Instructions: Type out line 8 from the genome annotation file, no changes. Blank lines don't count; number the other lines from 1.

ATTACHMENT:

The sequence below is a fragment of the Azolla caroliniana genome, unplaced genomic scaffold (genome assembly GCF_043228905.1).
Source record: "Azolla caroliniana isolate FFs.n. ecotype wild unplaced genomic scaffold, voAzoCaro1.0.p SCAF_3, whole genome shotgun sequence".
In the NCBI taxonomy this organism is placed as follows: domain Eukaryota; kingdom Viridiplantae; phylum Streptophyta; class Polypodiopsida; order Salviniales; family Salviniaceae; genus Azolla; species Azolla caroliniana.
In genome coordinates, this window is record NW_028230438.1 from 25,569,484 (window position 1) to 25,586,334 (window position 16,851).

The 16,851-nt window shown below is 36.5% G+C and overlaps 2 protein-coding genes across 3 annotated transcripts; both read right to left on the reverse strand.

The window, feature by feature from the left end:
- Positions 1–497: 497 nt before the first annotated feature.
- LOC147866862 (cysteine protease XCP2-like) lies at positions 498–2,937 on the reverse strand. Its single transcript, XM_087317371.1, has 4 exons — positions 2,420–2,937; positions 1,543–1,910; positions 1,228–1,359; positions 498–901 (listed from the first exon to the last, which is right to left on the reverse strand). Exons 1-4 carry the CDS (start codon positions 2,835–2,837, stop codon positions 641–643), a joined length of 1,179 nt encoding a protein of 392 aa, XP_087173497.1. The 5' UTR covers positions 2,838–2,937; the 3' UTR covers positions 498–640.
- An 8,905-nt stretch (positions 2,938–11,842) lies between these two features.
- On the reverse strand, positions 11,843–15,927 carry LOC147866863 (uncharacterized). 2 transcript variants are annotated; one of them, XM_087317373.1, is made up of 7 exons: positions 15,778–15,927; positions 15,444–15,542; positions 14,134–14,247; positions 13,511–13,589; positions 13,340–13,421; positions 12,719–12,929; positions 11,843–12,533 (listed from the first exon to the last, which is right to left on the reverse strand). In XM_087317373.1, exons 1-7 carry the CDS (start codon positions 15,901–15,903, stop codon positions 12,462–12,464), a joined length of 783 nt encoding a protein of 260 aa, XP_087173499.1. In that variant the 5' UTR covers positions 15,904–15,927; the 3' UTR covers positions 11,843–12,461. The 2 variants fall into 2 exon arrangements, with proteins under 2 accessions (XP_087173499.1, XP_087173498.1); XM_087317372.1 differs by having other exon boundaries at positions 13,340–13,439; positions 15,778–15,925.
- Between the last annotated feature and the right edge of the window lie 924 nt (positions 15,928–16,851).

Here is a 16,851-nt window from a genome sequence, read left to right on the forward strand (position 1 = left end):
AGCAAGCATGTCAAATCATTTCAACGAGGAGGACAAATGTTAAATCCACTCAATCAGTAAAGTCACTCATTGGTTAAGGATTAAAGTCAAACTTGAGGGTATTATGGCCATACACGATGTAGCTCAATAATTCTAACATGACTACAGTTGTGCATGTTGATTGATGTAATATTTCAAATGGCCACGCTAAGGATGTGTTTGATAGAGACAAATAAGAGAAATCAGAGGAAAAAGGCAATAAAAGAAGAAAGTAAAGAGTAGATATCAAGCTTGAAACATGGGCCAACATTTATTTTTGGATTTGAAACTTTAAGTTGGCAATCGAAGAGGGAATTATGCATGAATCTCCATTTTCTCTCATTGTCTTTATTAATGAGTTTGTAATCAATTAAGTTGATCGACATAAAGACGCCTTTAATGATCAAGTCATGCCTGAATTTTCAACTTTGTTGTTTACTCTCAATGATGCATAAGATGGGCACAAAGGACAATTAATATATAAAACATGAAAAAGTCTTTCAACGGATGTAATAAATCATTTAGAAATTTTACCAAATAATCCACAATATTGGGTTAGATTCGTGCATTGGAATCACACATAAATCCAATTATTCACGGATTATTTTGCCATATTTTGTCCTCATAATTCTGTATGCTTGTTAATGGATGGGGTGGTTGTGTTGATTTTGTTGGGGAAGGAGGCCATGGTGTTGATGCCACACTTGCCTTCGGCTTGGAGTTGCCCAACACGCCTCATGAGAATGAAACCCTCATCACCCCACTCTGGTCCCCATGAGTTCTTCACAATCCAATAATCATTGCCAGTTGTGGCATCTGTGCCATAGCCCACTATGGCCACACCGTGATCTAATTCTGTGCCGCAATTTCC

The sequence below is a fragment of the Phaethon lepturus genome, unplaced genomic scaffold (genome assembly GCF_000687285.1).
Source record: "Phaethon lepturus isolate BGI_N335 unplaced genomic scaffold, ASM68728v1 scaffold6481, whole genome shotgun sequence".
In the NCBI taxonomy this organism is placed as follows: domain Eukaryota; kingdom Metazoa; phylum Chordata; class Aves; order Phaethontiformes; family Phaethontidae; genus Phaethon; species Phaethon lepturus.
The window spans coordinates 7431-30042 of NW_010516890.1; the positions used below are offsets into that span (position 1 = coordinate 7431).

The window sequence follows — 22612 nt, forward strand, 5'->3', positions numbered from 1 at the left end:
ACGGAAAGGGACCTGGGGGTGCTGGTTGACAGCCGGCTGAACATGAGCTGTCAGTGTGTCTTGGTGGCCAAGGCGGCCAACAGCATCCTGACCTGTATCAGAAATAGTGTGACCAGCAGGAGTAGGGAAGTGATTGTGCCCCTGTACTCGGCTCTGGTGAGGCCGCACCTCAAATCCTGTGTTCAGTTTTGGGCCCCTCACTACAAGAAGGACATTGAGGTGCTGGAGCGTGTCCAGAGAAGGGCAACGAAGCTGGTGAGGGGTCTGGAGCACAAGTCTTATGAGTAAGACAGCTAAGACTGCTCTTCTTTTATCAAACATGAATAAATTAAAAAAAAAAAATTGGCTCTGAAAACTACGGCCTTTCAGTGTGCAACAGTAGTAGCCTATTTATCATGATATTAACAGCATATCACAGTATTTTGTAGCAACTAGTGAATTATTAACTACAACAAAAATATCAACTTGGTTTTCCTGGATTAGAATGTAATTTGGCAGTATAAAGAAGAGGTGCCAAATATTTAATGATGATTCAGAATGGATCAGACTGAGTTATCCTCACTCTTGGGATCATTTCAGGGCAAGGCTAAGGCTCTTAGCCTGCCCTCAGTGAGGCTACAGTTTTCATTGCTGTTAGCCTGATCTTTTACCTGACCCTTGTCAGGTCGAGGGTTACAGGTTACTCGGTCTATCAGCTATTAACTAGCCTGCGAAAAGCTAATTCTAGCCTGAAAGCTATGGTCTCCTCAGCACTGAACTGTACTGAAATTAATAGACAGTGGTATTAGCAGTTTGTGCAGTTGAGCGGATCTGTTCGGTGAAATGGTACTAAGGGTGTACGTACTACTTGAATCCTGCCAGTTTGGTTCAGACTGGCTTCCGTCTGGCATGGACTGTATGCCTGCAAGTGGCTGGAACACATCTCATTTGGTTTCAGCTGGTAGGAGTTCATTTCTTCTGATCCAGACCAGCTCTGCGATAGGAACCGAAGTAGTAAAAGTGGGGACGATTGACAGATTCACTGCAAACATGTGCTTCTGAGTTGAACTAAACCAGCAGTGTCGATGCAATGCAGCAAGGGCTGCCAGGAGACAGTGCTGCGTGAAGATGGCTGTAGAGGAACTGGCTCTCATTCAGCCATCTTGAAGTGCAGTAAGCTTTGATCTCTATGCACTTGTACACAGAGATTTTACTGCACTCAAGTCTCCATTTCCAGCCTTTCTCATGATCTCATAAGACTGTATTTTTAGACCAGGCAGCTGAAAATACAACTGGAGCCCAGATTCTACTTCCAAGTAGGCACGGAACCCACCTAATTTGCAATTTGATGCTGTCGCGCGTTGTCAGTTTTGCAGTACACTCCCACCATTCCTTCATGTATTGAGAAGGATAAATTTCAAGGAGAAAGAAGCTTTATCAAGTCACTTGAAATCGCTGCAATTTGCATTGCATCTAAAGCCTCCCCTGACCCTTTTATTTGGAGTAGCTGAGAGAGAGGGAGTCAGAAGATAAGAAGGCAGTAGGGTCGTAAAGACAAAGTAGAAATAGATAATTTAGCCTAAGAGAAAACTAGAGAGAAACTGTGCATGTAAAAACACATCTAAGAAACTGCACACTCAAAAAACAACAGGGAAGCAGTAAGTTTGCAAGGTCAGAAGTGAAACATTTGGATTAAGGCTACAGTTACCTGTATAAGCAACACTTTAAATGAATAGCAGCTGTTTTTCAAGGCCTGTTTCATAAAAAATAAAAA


- LOC147866862 (cysteine protease XCP2-like) lies at positions 498–2,937 on the reverse strand. Its single transcript, XM_087317371.1, has 4 exons — positions 2,420–2,937; positions 1,543–1,910; positions 1,228–1,359; positions 498–901 (listed from the first exon to the last, which is right to left on the reverse strand). Exons 1-4 carry the CDS (start codon positions 2,835–2,837, stop codon positions 641–643), a joined length of 1,179 nt encoding a protein of 392 aa, XP_087173497.1. The 5' UTR covers positions 2,838–2,937; the 3' UTR covers positions 498–640.